2019 Federal Election: Where do the main political parties stand on access to clean drinking water?
During the 2015 federal election campaign, the soon-to-be Prime Minister, Liberal Leader Justin Trudeau committed to ending long-term drinking water advisories in First Nations communities by 2021.
There are 3 types of drinking water advisories: boil water, do not consume, and do not use. In Canada, the most common advisories are boil water notices where communities are advised to boil water for at least one minute before drinking, brushing their teeth, or cooking. Additionally, they are warned not to use tap water to bathe infants, toddlers, or the elderly. A long-term drinking water advisory is a water advisory which has been in effect for over 12 months.
When the Liberals came to power there were “93 different communities under 133 different boil-water advisories”. According to government statistics, over the past 4 years, 87 long-term drinking water advisories have been lifted after an investment of $2 billion leaving 56 still in effect.
With the election tomorrow (October 21), we thought we’d kick off the Canoe for Clean Water Blog with a quick guide to each of the key party’s stances on the issue of access to clean drinking water. This blog does not critique or endorse any of these of these platforms but is merely an attempt to highlight the various positions and promises.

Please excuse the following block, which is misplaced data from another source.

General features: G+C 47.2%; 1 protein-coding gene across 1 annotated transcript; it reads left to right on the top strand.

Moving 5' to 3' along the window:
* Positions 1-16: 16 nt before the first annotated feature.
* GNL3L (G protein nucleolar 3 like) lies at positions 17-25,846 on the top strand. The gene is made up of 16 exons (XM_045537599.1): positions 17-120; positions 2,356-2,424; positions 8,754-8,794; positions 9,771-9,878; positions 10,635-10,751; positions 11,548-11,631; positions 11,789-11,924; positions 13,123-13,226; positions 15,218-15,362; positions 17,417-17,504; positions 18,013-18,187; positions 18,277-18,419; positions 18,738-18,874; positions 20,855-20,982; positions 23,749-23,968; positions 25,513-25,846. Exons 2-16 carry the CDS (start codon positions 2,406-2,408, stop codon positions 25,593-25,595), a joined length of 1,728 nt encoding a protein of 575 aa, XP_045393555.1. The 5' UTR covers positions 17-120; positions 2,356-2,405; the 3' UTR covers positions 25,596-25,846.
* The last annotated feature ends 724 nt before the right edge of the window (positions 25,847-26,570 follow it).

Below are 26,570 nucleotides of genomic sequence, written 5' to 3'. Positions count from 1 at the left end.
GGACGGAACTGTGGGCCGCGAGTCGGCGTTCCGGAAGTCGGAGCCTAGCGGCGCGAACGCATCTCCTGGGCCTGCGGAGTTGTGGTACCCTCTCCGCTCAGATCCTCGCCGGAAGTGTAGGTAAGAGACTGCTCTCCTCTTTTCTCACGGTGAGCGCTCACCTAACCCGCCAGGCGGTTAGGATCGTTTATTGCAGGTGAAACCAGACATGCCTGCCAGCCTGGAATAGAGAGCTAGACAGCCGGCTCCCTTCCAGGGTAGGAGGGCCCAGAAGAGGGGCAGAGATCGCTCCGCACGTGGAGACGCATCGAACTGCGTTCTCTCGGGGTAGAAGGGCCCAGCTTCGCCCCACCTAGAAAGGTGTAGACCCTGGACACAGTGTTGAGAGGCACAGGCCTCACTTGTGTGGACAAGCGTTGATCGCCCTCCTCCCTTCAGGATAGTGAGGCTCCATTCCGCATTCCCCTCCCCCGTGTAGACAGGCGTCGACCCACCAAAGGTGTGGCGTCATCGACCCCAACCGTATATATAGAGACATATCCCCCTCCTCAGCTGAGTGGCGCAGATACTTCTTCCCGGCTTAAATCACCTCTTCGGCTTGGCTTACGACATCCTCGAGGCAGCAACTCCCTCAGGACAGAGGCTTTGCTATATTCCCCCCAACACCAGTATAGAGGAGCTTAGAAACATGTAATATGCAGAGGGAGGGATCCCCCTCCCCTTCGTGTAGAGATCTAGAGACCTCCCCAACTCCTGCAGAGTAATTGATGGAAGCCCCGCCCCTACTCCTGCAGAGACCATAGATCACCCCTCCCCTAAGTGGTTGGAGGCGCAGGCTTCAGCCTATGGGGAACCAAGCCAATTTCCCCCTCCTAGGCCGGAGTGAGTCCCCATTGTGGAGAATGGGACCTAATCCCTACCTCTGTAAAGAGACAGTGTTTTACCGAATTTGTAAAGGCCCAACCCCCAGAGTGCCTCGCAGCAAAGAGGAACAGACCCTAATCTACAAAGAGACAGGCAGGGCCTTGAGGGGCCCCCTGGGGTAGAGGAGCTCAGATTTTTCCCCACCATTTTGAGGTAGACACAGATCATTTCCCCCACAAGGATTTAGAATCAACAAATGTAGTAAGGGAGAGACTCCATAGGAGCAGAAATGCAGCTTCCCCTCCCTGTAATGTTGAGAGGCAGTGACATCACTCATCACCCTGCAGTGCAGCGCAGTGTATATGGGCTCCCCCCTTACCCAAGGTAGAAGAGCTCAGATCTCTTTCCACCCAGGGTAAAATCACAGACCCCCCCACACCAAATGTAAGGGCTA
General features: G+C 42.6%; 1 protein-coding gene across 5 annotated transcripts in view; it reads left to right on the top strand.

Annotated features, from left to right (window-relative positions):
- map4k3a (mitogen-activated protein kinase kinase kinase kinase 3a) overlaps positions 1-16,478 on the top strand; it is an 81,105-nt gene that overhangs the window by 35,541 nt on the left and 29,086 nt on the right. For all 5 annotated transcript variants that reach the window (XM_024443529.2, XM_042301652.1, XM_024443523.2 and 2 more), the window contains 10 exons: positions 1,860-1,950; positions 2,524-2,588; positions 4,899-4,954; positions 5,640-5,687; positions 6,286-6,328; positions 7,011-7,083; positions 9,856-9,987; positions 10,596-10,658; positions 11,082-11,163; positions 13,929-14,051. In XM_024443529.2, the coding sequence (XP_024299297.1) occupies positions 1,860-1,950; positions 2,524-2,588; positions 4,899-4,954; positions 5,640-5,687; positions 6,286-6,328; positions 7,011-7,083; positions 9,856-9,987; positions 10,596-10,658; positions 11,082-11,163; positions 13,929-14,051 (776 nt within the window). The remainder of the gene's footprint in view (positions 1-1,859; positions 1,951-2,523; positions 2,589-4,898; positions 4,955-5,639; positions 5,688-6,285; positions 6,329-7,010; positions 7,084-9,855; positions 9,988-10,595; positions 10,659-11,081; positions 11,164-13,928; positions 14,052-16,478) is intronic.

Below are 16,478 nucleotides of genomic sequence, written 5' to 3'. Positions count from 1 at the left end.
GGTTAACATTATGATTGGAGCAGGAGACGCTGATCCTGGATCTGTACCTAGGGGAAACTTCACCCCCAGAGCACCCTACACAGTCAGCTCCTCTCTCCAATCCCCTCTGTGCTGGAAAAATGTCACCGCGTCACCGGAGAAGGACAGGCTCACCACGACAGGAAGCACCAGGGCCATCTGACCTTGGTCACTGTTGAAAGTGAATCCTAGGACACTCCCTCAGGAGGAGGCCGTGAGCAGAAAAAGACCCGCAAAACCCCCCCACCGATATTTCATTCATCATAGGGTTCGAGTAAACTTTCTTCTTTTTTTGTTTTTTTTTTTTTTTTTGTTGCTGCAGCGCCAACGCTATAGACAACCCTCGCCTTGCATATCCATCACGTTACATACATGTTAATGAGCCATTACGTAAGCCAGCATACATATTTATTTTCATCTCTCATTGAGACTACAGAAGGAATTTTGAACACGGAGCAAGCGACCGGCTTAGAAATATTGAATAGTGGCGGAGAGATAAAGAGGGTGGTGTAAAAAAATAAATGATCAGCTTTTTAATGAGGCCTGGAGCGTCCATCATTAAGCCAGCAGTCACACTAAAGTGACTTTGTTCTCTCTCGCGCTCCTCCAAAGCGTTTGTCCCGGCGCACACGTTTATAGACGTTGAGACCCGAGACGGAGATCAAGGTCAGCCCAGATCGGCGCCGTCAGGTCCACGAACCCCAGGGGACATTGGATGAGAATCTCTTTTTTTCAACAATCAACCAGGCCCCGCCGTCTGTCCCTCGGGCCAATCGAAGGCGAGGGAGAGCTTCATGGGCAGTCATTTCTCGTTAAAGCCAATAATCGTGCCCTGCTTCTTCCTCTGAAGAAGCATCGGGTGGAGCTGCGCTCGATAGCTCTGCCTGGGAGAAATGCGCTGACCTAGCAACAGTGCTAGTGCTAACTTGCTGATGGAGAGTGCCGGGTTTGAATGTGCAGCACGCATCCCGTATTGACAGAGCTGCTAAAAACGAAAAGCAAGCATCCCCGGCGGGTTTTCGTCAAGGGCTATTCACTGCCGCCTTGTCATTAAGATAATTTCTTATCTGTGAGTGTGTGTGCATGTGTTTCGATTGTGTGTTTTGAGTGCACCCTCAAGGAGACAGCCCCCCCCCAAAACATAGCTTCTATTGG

The Liberal Party of Canada
The Liberal Party has committed to fulfilling the promises made in 2015 by reaffirming their commitment to eliminating long-term drinking water advisories on reserves by March 2021 and ensuring that water stays safe to drink so these advisories don’t remerge. They plan to achieve this by improving water infrastructure on reserves, as well as monitoring to prevent short-term issues from developing into long-term advisories.
Green Party of Canada
The Green Party has announced that they will develop a national strategy to end drinking and boil water advisories, regardless of length, by investing and upgrading critical infrastructure to ensure safe water access in every community. They do not provide a specific timeline.
New Democratic Party
The NDP has promised to ensure clean water and eliminate all drinking water advisories by 2021 with the support of Indigenous-led water management training programs. The parliamentary budget office has stated that $1.8 billion is the minimum capital investment needed to meet First Nations’ clean water needs and the NDP has committed to finding this money to be included in their budget.
Conservative Party of Canada
The Conservative Party’s has also committed to continued support for efforts to end long-term drinking water advisories, although they do not provide specific actions.